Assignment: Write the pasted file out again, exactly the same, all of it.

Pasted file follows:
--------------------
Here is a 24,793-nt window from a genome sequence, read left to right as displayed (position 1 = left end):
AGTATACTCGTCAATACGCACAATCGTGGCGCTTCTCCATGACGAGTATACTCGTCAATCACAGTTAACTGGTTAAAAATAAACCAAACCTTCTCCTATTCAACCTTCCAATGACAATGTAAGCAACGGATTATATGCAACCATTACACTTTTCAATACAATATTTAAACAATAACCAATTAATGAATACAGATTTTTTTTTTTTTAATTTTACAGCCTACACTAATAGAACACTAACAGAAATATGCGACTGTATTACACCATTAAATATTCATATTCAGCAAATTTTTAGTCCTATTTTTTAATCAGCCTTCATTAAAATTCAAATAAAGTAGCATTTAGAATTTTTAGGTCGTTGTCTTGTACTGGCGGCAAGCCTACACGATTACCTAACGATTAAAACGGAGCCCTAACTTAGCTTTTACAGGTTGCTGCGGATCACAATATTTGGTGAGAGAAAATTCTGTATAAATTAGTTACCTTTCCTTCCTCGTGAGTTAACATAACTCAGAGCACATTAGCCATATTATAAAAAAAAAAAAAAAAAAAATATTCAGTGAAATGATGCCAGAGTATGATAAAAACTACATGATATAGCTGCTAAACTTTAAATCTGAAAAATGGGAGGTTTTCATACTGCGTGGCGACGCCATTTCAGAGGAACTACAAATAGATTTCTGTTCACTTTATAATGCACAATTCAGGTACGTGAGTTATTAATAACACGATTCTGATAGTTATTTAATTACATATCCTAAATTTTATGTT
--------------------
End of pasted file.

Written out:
Here is a 24,793-nt window from a genome sequence, read left to right as displayed (position 1 = left end):
AGTATACTCGTCAATACGCACAATCGTGGCGCTTCTCCATGACGAGTATACTCGTCAATCACAGTTAACTGGTTAAAAATAAACCAAACCTTCTCCTATTCAACCTTCCAATGACAATGTAAGCAACGGATTATATGCAACCATTACACTTTTCAATACAATATTTAAACAATAACCAATTAATGAATACAGATTTTTTTTTTTTTAATTTTACAGCCTACACTAATAGAACACTAACAGAAATATGCGACTGTATTACACCATTAAATATTCATATTCAGCAAATTTTTAGTCCTATTTTTTAATCAGCCTTCATTAAAATTCAAATAAAGTAGCATTTAGAATTTTTAGGTCGTTGTCTTGTACTGGCGGCAAGCCTACACGATTACCTAACGATTAAAACGGAGCCCTAACTTAGCTTTTACAGGTTGCTGCGGATCACAATATTTGGTGAGAGAAAATTCTGTATAAATTAGTTACCTTTCCTTCCTCGTGAGTTAACATAACTCAGAGCACATTAGCCATATTATAAAAAAAAAAAAAAAAAAAATATTCAGTGAAATGATGCCAGAGTATGATAAAAACTACATGATATAGCTGCTAAACTTTAAATCTGAAAAATGGGAGGTTTTCATACTGCGTGGCGACGCCATTTCAGAGGAACTACAAATAGATTTCTGTTCACTTTATAATGCACAATTCAGGTACGTGAGTTATTAATAACACGATTCTGATAGTTATTTAATTACATATCCTAAATTTTATGTT